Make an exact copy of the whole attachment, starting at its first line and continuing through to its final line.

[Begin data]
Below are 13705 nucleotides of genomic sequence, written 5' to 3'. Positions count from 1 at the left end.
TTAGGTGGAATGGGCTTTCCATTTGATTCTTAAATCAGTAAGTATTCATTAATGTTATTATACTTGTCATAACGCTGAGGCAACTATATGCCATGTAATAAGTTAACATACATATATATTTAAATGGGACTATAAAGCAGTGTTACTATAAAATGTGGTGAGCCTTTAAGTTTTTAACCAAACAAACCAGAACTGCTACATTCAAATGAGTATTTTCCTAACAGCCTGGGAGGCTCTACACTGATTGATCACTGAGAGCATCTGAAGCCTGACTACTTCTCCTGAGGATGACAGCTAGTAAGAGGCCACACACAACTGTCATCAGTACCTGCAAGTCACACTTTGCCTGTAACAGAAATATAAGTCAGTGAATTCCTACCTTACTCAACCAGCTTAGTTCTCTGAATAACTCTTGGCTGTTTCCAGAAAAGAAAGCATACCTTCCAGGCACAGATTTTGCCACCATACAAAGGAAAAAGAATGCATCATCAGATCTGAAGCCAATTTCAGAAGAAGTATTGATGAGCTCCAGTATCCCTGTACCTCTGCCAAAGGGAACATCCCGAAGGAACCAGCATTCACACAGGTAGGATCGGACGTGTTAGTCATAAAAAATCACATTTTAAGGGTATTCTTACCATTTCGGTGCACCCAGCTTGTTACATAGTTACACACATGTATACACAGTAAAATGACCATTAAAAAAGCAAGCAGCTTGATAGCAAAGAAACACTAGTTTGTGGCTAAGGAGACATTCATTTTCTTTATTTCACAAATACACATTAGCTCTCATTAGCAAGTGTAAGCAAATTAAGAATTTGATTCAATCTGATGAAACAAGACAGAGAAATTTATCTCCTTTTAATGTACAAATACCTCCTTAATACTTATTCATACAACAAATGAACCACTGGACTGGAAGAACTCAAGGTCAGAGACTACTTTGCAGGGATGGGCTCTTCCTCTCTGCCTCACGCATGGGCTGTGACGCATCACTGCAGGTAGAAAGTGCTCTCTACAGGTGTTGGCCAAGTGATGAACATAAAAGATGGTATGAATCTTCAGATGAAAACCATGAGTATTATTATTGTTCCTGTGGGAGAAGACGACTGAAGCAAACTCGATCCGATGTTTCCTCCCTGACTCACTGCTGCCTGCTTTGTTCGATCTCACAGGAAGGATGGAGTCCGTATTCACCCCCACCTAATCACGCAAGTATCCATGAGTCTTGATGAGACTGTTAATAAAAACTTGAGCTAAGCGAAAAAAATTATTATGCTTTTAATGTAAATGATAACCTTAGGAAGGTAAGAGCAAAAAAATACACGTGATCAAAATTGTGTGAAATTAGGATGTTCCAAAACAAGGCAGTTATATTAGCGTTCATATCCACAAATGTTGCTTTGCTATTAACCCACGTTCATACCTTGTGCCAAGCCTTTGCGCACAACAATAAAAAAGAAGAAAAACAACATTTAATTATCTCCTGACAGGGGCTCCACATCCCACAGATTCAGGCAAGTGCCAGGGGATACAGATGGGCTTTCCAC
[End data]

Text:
Below are 13705 nucleotides of genomic sequence, written 5' to 3'. Positions count from 1 at the left end.
TTAGGTGGAATGGGCTTTCCATTTGATTCTTAAATCAGTAAGTATTCATTAATGTTATTATACTTGTCATAACGCTGAGGCAACTATATGCCATGTAATAAGTTAACATACATATATATTTAAATGGGACTATAAAGCAGTGTTACTATAAAATGTGGTGAGCCTTTAAGTTTTTAACCAAACAAACCAGAACTGCTACATTCAAATGAGTATTTTCCTAACAGCCTGGGAGGCTCTACACTGATTGATCACTGAGAGCATCTGAAGCCTGACTACTTCTCCTGAGGATGACAGCTAGTAAGAGGCCACACACAACTGTCATCAGTACCTGCAAGTCACACTTTGCCTGTAACAGAAATATAAGTCAGTGAATTCCTACCTTACTCAACCAGCTTAGTTCTCTGAATAACTCTTGGCTGTTTCCAGAAAAGAAAGCATACCTTCCAGGCACAGATTTTGCCACCATACAAAGGAAAAAGAATGCATCATCAGATCTGAAGCCAATTTCAGAAGAAGTATTGATGAGCTCCAGTATCCCTGTACCTCTGCCAAAGGGAACATCCCGAAGGAACCAGCATTCACACAGGTAGGATCGGACGTGTTAGTCATAAAAAATCACATTTTAAGGGTATTCTTACCATTTCGGTGCACCCAGCTTGTTACATAGTTACACACATGTATACACAGTAAAATGACCATTAAAAAAGCAAGCAGCTTGATAGCAAAGAAACACTAGTTTGTGGCTAAGGAGACATTCATTTTCTTTATTTCACAAATACACATTAGCTCTCATTAGCAAGTGTAAGCAAATTAAGAATTTGATTCAATCTGATGAAACAAGACAGAGAAATTTATCTCCTTTTAATGTACAAATACCTCCTTAATACTTATTCATACAACAAATGAACCACTGGACTGGAAGAACTCAAGGTCAGAGACTACTTTGCAGGGATGGGCTCTTCCTCTCTGCCTCACGCATGGGCTGTGACGCATCACTGCAGGTAGAAAGTGCTCTCTACAGGTGTTGGCCAAGTGATGAACATAAAAGATGGTATGAATCTTCAGATGAAAACCATGAGTATTATTATTGTTCCTGTGGGAGAAGACGACTGAAGCAAACTCGATCCGATGTTTCCTCCCTGACTCACTGCTGCCTGCTTTGTTCGATCTCACAGGAAGGATGGAGTCCGTATTCACCCCCACCTAATCACGCAAGTATCCATGAGTCTTGATGAGACTGTTAATAAAAACTTGAGCTAAGCGAAAAAAATTATTATGCTTTTAATGTAAATGATAACCTTAGGAAGGTAAGAGCAAAAAAATACACGTGATCAAAATTGTGTGAAATTAGGATGTTCCAAAACAAGGCAGTTATATTAGCGTTCATATCCACAAATGTTGCTTTGCTATTAACCCACGTTCATACCTTGTGCCAAGCCTTTGCGCACAACAATAAAAAAGAAGAAAAACAACATTTAATTATCTCCTGACAGGGGCTCCACATCCCACAGATTCAGGCAAGTGCCAGGGGATACAGATGGGCTTTCCAC